Fee increases are coming. Of the 14 broad-based fees paid by undergraduates, Binghamton University is proposing increases to four of them: the student health fee, the technology fee, the intercollegiate athletics fee and the career resource fee. While the increases aren’t exorbitant — the total jump amounts to an extra $35.50 per semester — we all know that every dollar counts when you’re a student. So how do we make sure it’s spent effectively?

SUNY policy requires that campuses gather feedback from students anytime a campus wishes to increase a broad-based fee. When the administrators submit their requests to the SUNY administration, they must also submit our student feedback for review. To be clear, student feedback is not a veto, but with strong participation and thoughtful responses, it can play an instrumental role for decision-makers in the Couper Administration Building and the SUNY administration.

This year, we’re working to bring more student voices into the conversation than ever before. Until this year, only a handful of students participated in whichever committees reviewed each fee. Now, in partnership with University President Harvey Stenger and the administration, we’ve released a new page on the University website on which students can find information about each proposal and provide feedback on how the money can be put to the best possible use.

All comments will be reviewed, but those looking to be particularly impactful should consider the criteria through which SUNY reviews proposals: 1) Does it add value for the student body and the campus community? 2) Does it provide a service or savings for students? 3) Is it something that is supposed to be funded with tuition money or other funds, according to state law and SUNY policy? 4) Does the financial situation of the institution justify a fee increase? As students, our most valuable feedback will likely address the first two questions.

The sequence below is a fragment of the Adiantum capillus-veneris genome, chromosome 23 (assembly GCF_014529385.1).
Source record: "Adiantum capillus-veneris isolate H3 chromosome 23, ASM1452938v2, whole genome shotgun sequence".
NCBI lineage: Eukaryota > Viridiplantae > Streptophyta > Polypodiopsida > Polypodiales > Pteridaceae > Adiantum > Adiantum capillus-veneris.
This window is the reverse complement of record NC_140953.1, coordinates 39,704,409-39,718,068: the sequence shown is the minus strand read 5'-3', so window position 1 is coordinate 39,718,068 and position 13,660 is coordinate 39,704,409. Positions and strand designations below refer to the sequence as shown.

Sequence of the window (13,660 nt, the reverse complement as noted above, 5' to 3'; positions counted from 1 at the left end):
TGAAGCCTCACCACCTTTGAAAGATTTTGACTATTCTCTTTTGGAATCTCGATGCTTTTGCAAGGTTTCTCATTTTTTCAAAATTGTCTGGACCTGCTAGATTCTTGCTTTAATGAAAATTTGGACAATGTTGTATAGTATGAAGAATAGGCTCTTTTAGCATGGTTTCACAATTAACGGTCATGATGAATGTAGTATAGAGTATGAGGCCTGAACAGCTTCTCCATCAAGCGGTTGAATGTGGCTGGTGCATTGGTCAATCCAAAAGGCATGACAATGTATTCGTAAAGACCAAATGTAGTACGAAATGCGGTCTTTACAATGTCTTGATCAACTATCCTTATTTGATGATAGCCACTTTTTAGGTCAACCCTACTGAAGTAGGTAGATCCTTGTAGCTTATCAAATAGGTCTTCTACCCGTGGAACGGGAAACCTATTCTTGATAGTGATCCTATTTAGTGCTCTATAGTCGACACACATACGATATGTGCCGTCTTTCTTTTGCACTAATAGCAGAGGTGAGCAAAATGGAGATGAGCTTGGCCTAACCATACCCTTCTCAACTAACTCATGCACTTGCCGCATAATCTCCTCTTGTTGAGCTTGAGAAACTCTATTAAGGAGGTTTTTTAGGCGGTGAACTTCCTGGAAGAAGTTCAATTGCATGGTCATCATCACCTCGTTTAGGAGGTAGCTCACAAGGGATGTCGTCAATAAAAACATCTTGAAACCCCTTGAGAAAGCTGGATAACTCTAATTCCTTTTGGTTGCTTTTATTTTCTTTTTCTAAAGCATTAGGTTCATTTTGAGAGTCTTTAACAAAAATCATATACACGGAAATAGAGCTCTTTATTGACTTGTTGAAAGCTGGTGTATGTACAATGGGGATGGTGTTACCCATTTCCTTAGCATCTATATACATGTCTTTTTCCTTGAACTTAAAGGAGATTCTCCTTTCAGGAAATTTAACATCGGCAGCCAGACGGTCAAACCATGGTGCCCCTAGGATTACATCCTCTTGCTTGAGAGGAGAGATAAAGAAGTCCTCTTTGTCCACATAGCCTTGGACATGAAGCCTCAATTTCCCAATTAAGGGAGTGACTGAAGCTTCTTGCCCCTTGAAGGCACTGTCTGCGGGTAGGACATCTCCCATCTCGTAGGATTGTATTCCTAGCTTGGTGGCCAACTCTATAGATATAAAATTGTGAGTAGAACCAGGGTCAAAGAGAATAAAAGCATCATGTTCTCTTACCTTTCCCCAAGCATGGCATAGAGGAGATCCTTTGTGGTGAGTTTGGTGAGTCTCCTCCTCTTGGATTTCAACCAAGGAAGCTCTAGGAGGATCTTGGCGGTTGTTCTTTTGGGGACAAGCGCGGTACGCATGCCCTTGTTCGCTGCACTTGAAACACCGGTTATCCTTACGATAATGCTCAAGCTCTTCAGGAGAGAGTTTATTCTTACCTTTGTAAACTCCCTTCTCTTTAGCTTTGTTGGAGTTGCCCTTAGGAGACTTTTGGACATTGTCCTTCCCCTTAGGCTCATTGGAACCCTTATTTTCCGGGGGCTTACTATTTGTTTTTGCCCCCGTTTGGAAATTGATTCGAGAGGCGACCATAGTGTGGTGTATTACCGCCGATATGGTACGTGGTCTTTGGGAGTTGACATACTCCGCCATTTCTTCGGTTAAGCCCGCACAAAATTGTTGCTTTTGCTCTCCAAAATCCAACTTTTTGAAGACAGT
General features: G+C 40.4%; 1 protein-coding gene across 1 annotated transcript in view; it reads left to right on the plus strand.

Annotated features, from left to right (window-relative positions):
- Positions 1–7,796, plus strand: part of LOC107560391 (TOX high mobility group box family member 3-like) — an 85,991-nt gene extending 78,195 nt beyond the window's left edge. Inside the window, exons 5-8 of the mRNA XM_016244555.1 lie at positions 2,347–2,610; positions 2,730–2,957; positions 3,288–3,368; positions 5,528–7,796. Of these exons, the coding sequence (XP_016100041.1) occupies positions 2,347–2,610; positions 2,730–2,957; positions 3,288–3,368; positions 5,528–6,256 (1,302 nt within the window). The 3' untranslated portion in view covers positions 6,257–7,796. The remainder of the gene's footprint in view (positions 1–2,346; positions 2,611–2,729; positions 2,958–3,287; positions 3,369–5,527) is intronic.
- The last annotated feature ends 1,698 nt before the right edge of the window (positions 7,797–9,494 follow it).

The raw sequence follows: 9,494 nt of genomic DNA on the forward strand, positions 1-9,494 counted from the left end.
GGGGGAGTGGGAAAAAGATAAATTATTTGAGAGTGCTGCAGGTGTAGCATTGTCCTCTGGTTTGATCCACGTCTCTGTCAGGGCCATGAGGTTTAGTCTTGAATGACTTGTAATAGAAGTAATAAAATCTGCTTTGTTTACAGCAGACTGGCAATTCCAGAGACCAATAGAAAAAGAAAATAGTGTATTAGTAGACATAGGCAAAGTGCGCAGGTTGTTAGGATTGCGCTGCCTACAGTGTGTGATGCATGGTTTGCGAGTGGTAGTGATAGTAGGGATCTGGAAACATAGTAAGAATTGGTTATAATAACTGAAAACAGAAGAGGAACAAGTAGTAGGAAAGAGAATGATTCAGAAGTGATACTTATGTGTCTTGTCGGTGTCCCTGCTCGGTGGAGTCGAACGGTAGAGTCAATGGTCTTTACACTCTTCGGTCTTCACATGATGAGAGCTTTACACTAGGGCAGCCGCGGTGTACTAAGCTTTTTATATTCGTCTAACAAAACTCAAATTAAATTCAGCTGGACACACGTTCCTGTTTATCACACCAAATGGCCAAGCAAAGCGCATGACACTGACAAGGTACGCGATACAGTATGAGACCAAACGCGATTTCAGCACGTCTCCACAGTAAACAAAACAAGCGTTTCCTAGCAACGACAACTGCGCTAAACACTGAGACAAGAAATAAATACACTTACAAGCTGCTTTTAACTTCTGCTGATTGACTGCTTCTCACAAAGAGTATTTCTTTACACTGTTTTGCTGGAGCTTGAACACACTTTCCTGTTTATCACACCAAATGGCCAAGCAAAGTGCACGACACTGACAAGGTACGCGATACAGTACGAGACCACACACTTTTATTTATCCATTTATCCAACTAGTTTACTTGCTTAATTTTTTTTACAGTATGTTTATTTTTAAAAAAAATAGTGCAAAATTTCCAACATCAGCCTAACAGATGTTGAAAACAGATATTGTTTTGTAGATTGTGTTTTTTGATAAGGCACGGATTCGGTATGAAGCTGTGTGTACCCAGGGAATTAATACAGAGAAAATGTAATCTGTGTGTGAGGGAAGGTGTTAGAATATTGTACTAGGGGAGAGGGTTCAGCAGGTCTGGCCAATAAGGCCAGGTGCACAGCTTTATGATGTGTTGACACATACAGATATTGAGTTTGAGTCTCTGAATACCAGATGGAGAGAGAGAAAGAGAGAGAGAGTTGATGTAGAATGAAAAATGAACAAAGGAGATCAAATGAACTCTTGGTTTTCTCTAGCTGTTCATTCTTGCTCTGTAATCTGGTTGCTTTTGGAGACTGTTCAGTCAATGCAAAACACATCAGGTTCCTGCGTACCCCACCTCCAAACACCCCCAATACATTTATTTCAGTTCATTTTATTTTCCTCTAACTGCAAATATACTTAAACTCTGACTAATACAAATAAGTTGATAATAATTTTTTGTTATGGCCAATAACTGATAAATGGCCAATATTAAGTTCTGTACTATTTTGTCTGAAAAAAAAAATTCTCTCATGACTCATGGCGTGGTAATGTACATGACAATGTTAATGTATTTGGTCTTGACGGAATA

This opportunity for meaningful comment is about more than giving a straight ‘yes’ or ‘no.’ More than any other time of the year, this is a chance for students to maximize the value of our dollars by telling the University how its services can better serve our needs. I challenge you to think carefully about the services our fees support and what we would change if given the opportunity, and to share those thoughts through the feedback form. A professor of mine regularly encourages us to “be active agents of our own education,” an idea that I believe extends to advocating for the University to provide the best services possible. It is as important as it’s ever been to ensure that students’ priorities are known, communicated to decision-makers and reflected in our budgets and practices.

Harry Bittker is a senior majoring in political science. He currently serves as the student representative of the BU Council.